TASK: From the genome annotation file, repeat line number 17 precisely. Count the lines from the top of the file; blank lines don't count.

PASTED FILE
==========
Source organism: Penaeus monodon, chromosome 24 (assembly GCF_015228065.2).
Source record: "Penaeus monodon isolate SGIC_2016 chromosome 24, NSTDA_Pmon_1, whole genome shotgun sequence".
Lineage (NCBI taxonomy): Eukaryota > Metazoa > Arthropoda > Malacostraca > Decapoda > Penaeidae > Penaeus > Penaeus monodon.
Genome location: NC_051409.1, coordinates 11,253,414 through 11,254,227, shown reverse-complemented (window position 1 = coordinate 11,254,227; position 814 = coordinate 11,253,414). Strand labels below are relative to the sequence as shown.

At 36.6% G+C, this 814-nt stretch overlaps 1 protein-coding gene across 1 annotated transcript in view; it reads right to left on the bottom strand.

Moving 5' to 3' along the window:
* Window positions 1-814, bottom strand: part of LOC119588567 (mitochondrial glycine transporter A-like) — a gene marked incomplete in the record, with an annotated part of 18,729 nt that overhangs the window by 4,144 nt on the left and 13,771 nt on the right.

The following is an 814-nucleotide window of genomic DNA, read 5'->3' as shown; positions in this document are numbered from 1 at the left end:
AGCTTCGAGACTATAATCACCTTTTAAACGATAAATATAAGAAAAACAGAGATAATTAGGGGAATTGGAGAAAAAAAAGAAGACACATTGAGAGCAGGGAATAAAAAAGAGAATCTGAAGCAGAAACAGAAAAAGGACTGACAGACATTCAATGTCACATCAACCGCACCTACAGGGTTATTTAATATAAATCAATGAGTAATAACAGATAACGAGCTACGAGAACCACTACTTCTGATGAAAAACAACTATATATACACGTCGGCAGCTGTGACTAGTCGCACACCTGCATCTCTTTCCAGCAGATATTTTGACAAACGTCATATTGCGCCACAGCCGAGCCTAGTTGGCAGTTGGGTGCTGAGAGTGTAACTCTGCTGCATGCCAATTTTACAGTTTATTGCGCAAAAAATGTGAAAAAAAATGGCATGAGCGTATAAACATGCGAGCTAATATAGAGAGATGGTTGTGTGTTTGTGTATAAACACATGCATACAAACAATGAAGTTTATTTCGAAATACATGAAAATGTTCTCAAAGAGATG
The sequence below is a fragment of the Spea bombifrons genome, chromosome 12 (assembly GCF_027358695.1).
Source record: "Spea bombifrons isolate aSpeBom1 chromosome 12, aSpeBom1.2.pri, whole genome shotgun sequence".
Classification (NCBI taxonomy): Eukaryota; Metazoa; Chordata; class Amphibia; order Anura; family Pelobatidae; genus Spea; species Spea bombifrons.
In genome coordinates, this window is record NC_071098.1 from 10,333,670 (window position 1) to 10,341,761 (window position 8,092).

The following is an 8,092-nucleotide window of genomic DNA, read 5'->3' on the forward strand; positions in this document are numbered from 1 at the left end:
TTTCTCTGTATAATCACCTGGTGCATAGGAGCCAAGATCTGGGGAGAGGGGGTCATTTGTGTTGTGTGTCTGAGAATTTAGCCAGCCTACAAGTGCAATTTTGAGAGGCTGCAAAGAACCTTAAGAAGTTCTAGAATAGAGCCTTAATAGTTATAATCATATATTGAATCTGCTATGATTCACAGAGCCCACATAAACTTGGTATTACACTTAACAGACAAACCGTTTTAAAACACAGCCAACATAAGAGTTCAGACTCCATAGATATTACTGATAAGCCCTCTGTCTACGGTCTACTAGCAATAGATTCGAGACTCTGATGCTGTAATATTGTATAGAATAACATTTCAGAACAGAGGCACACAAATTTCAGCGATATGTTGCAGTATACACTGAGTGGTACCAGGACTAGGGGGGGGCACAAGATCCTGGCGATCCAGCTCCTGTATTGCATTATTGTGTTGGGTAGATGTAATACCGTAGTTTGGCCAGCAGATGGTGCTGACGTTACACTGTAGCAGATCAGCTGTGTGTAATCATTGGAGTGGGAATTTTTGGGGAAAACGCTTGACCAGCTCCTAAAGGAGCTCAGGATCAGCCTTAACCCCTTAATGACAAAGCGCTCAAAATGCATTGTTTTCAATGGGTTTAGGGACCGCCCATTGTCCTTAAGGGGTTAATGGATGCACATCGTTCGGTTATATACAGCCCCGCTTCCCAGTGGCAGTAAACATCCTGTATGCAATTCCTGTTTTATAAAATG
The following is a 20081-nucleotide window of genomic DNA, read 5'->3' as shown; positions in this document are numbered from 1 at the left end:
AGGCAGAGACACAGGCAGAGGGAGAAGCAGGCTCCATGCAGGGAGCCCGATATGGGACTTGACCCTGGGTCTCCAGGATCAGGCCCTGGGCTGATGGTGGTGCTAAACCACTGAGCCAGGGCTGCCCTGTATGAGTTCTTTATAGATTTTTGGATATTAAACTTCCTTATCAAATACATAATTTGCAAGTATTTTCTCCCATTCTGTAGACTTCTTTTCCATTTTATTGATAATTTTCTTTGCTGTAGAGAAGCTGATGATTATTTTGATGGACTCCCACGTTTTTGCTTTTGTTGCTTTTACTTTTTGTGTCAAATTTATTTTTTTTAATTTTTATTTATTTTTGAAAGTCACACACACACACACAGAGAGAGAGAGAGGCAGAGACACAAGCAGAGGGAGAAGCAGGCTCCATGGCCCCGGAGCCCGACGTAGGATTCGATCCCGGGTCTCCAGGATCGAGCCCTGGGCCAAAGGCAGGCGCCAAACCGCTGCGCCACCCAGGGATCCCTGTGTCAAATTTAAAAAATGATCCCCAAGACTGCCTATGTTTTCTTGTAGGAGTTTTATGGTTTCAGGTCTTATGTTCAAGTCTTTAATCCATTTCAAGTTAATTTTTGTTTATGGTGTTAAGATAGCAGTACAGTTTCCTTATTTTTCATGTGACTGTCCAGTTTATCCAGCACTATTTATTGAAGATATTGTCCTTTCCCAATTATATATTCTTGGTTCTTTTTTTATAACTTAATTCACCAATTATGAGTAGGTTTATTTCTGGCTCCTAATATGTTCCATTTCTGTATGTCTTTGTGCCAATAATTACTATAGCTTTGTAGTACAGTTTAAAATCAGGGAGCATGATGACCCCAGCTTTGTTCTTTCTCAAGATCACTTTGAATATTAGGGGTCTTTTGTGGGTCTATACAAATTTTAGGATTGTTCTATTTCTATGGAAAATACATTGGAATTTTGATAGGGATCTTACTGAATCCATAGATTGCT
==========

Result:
AGGCAGAGACACAGGCAGAGGGAGAAGCAGGCTCCATGCAGGGAGCCCGATATGGGACTTGACCCTGGGTCTCCAGGATCAGGCCCTGGGCTGATGGTGGTGCTAAACCACTGAGCCAGGGCTGCCCTGTATGAGTTCTTTATAGATTTTTGGATATTAAACTTCCTTATCAAATACATAATTTGCAAGTATTTTCTCCCATTCTGTAGACTTCTTTTCCATTTTATTGATAATTTTCTTTGCTGTAGAGAAGCTGATGATTATTTTGATGGACTCCCACGTTTTTGCTTTTGTTGCTTTTACTTTTTGTGTCAAATTTATTTTTTTTAATTTTTATTTATTTTTGAAAGTCACACACACACACACAGAGAGAGAGAGAGGCAGAGACACAAGCAGAGGGAGAAGCAGGCTCCATGGCCCCGGAGCCCGACGTAGGATTCGATCCCGGGTCTCCAGGATCGAGCCCTGGGCCAAAGGCAGGCGCCAAACCGCTGCGCCACCCAGGGATCCCTGTGTCAAATTTAAAAAATGATCCCCAAGACTGCCTATGTTTTCTTGTAGGAGTTTTATGGTTTCAGGTCTTATGTTCAAGTCTTTAATCCATTTCAAGTTAATTTTTGTTTATGGTGTTAAGATAGCAGTACAGTTTCCTTATTTTTCATGTGACTGTCCAGTTTATCCAGCACTATTTATTGAAGATATTGTCCTTTCCCAATTATATATTCTTGGTTCTTTTTTTATAACTTAATTCACCAATTATGAGTAGGTTTATTTCTGGCTCCTAATATGTTCCATTTCTGTATGTCTTTGTGCCAATAATTACTATAGCTTTGTAGTACAGTTTAAAATCAGGGAGCATGATGACCCCAGCTTTGTTCTTTCTCAAGATCACTTTGAATATTAGGGGTCTTTTGTGGGTCTATACAAATTTTAGGATTGTTCTATTTCTATGGAAAATACATTGGAATTTTGATAGGGATCTTACTGAATCCATAGATTGCT